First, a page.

“Before cloud resources became available, it might have taken the company two to four months to launch products using only its own infrastructure and custom configurations,” writes Angel Luis Diaz, EY’s global director of engineering for technology.
“The PaaS approach allows that same company to provide the right resources in just hours for developers building games, and the customers who want to play them.”
While IaaS and PaaS were once wholly separate functions, today many IaaS providers also offer PaaS options, writes Jim Reavis, CEO at Cloud Security Alliance. AWS, Google and Microsoft Azure, for instance, all offer PaaS options as well as IaaS options.
Well-known examples of PaaS include Windows Azure, Google App Engine and OpenShift.
Software as a Service (SaaS)
Software as a service, or SaaS, is the most popular way businesses interact with the cloud. SaaS involves use of the cloud to make applications available to users; those applications are then managed by third parties, as Stephen Watts and Muhammad Raza at BMC write.
SaaS offerings lighten the load on in-house IT personnel because they do not require IT staff to install applications on each individual computer. In addition, the SaaS vendor manages issues like servers and storage. The business can focus on simply using the software rather than on installing and upgrading those tools, write Watts and Raza.
Common examples of SaaS offerings include Google Drive, Dropbox, Salesforce, Zoom and GoToMeeting.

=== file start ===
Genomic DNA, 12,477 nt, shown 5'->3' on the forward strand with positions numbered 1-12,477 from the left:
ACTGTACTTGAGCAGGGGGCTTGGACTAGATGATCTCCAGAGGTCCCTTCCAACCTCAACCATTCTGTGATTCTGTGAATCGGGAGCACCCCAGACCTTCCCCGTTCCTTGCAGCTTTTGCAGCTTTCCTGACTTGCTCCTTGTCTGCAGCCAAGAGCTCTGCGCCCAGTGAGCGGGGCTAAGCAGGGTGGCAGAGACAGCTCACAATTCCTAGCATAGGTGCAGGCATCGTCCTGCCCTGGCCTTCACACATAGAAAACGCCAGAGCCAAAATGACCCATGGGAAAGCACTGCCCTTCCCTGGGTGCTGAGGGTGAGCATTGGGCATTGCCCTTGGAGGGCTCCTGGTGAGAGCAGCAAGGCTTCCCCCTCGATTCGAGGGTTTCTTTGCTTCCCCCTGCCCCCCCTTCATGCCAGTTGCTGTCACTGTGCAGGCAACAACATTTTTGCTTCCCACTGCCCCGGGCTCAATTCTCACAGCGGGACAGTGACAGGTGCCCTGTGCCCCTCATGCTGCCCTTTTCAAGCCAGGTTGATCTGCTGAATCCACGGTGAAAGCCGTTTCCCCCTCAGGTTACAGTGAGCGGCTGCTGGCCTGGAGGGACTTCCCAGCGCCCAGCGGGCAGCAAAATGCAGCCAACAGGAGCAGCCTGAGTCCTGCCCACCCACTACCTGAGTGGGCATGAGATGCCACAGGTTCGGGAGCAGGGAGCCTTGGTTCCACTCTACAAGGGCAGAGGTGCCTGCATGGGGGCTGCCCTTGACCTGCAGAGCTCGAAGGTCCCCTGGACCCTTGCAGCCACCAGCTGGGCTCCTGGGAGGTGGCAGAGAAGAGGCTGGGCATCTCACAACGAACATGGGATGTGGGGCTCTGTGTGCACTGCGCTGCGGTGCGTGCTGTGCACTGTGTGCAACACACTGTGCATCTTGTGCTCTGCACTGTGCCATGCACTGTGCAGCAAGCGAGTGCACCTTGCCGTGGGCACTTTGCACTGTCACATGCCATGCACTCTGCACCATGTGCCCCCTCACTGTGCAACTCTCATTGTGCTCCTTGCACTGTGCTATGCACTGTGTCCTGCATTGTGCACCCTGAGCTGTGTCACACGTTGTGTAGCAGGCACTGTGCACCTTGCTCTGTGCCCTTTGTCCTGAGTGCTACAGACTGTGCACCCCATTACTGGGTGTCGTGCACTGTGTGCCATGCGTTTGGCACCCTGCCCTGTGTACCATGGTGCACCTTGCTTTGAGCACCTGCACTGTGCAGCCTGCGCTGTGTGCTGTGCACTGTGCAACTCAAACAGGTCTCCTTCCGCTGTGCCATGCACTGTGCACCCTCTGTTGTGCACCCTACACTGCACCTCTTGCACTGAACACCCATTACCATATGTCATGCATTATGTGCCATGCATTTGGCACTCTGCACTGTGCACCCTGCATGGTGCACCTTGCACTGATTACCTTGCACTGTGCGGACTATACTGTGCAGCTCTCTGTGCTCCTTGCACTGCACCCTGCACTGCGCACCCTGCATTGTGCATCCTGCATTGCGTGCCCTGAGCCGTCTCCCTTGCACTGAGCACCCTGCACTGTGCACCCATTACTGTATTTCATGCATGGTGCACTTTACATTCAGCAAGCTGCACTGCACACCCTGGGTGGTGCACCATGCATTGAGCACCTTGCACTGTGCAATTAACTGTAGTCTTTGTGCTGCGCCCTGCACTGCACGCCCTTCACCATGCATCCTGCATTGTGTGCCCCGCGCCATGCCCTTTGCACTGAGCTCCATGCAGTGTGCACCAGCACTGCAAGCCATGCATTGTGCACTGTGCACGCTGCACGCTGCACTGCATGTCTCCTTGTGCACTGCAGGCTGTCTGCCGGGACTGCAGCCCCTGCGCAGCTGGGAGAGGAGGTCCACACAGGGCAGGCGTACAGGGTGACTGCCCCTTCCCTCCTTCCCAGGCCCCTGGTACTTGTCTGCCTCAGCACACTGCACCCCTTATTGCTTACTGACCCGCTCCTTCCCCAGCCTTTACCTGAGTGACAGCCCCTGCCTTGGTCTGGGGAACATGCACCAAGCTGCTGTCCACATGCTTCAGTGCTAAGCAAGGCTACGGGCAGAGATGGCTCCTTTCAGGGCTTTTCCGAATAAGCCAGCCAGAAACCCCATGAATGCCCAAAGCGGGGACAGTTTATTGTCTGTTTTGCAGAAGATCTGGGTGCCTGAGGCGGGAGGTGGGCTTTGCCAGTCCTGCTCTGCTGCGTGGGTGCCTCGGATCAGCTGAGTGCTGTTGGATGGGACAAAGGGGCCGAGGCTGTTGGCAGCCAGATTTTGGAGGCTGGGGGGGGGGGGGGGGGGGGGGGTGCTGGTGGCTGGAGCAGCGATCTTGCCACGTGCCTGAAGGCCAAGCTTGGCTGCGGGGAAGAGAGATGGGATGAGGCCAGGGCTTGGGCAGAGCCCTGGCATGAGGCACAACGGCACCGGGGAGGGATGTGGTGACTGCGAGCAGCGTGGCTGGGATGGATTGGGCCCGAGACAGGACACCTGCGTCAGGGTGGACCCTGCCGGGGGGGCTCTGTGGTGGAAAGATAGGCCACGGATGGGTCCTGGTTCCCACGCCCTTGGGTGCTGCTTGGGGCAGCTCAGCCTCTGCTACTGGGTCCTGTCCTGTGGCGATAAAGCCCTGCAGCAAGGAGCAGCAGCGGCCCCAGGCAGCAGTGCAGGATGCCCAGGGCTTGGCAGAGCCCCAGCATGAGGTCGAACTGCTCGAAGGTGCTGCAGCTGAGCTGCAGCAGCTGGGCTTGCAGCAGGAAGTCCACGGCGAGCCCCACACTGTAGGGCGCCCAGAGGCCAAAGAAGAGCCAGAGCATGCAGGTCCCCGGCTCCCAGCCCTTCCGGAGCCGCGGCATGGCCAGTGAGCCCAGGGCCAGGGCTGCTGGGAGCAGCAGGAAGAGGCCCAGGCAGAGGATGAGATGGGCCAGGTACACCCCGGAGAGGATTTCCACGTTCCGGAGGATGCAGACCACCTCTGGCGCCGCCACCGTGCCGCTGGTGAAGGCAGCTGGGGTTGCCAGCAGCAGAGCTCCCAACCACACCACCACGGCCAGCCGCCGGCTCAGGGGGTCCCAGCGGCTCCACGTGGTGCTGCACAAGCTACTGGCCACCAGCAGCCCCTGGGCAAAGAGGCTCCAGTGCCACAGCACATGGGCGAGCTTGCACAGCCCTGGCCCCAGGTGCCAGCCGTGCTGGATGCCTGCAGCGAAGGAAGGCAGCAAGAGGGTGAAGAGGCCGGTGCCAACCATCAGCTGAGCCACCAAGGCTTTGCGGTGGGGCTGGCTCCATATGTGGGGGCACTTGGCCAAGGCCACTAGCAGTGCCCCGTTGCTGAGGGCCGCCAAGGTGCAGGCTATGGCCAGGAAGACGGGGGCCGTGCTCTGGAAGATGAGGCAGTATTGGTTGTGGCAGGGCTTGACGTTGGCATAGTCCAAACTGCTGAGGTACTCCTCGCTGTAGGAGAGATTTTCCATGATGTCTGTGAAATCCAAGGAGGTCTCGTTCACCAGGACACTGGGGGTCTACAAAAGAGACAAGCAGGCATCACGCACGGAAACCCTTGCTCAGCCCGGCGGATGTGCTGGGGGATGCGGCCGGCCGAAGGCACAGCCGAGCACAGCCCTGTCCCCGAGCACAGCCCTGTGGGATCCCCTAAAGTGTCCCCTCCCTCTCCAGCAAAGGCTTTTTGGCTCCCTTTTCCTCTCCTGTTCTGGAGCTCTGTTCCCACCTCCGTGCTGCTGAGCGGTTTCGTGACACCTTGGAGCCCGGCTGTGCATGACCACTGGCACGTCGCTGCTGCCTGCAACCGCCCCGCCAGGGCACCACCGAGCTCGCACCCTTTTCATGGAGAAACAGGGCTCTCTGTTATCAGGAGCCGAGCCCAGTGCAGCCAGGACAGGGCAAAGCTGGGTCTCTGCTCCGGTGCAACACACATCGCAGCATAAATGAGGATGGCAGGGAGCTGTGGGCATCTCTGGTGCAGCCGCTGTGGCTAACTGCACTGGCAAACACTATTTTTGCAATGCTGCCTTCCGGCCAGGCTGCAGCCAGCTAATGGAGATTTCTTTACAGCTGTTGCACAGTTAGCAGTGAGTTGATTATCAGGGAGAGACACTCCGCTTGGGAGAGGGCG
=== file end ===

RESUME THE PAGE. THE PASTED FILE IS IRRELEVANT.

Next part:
What to Consider in the Planning Process
Determining which mix of cloud options suits your organization best is a matter of considering what resources your business has, how many workers need to use or access cloud resources, and how the organization will monitor its cloud tools.
According to ProfitWell Founder and CEO Patrick Campbell, SaaS often makes sense for companies with limited resources, regardless of the company’s size. SaaS tools make it easy for businesses to save money and collaborate within specific applications.
For medium and large businesses, both PaaS and IaaS may offer the best fit. Having an IT department makes transitioning to either model easier, Campbell writes. PaaS offers a step up in customization from SaaS tools, making it a good transitional step for a growing organization. The larger a business is and the more secure its IT capacity, the more likely that organization is to benefit from IaaS use.
For large companies with their own data centers, on-premises options may be the best fit, Campbell writes. These companies may also benefit from weighing the pros and cons of hybrid cloud computing, in which some tasks are handled on-premises while others are moved to the cloud.
Each infrastructural option has its own monitoring needs, as well:
- IaaS requires monitoring of infrastructure even though the organization does not own that infrastructure.
- PaaS demands monitoring and management of applications regardless of who manages the infrastructure.
- SaaS monitoring is often limited to the data the SaaS provider is willing to share.
Cloud computing offers a great deal of flexibility for businesses. From basic infrastructure to complete applications, organizations of all sizes can use cloud computing to streamline their own IT work and manage computing costs. As with any business decision, however, the best choices come from having sufficient information about available options before making a choice.